At zero temperature, in the pure magnetic background, the magnetic field facilitated the dynamical chiral symmetry breaking and confinement; hence, we observed the magnetic catalysis phenomenon. However, the electric field tends to restore chiral symmetry and deconfinement above the pseudo-critical electric field $ eE^{\chi, C}_c\approx0.34 $ GeV$ ^2 $, i.e., the chiral rotation effect demonstrated in the proposed model. We observed that the electric field acted as an inhibitor of the chiral symmetry breaking and confinement. When both $ eE $ and $ eB $ were considered, we determined the magnetic catalysis effect for small given values of $ eE $ up to and above the critical electric field strength $ eE_{c}\approx0.33 $ GeV$ ^2 $, where the other parameters exhibited the de Haas-van Alphen oscillatory type behavior in the region $ eB = [0.3-0.54] $ GeV$ ^2 $. In this particular region,$ eE $ dominated over $ eB $ , and we observed the electric chiral inhibition effect, while above that region where $ eB $ was superior to $ eE $, we observed magnetic catalysis again. We also realized that the pseudo-critical strength $ eE^{\chi, C}_{c} $ was suppressed with the increase in $ eB $ , and the transition nature was determined to be the smooth cross-over nature up to and above the pseudo-critical magnetic field strength $ eB^{\chi, C}_{c}\approx0.3 $ GeV$ ^2 $ , where the transition suddenly changed to the first order transition. Subsequently, we located the position of the critical endpoint at $ (eB_p\approx0.3,\;eE_p\approx0.33) $ GeV$ ^{2} $. We further determined that $ eE^{\chi,C}_{c} $ initially remains constant in the limited region $ eB = [0.3-0.54] $ GeV$ ^2 $ and then increases with larger values of $ eB $.

      Finally, we sketched the phase diagram at a finite temperature and in the presence of parallel electric and magnetic fields. At a finite T, in the pure electric field limit, we determined that the pseudo-critical temperature decreased as we increased$ eE $; hence, the inverse electric catalysis was observed. However, for the pure magnetic field background, we observed the magnetic catalysis effect in the mean-field approximation and inverse magnetic catalysis with $ eB $-dependent coupling. The combined effect of both $ eE $ and $ eB $ on $ T^{\chi, C}_c $ yielded the inverse electromagnetic catalysis, with and without $ eB- $dependent effective coupling of the model.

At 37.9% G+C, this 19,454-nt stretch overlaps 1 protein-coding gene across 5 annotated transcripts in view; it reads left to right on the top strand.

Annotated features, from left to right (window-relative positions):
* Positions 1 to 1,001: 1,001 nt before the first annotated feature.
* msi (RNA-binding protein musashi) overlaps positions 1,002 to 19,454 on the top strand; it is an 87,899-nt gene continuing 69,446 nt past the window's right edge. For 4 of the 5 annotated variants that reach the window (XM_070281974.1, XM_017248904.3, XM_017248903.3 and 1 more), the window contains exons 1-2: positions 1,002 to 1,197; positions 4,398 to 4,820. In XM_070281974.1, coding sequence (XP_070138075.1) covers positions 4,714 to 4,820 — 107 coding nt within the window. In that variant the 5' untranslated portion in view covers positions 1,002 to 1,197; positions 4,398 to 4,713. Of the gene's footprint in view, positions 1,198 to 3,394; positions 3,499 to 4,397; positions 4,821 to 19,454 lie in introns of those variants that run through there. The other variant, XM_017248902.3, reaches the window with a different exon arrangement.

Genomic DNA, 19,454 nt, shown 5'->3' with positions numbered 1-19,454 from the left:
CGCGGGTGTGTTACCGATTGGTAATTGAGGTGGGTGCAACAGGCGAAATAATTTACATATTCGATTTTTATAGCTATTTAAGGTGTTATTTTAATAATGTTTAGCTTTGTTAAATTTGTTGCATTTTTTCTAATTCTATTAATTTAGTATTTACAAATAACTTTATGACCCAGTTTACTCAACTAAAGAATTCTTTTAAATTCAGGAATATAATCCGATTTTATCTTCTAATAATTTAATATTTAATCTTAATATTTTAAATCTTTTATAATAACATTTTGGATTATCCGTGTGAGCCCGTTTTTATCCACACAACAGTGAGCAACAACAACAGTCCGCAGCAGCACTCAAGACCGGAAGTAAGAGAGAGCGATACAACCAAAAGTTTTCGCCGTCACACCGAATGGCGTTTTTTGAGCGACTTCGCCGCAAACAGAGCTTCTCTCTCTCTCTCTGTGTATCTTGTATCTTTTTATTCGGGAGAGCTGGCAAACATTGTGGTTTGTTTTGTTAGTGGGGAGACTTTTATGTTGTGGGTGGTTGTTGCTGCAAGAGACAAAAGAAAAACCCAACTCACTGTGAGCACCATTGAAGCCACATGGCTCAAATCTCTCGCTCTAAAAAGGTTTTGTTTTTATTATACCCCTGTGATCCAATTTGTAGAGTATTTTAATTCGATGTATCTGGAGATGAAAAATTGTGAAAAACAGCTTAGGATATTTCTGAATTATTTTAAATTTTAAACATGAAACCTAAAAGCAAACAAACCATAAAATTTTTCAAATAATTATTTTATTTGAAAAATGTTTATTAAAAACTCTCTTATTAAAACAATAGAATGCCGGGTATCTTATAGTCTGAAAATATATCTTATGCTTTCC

Qualitatively and quantitatively, the predictions of the presented CI-model agree well with results obtained from other effective QCD models, as well as modern Lattice QCD results. In the near future, we plan to extend this work to study the Schwinger pair production rate, including the dynamical chiral symmetry breaking for a higher number of colors, flavors, and in a parallel electromagnetic field. We are also interested in extending this work to study the IEMC phenomenon with the electric field and temperature-dependent coupling. Regarding the dependence of the model coupling on the considered electric field, there is no first-principle simulation for comparisons because lattice simulations in the presence of real electric background fields are not feasible to date. However, progress in this case has commenced, and results will be published somewhere else. The next strategy will be to study the properties of light hadrons in the background of parallel electric and magnetic fields.

    ACKNOWLEDGMENTS
    • The author acknowledges A. Bashir, A. Raya, R.L.S. Farias, and E. V. Gorbar for their valuable suggestions in the process of completing this work. The author also thanks his colleagues at the Institute of Physics, Gomal University, Pakistan.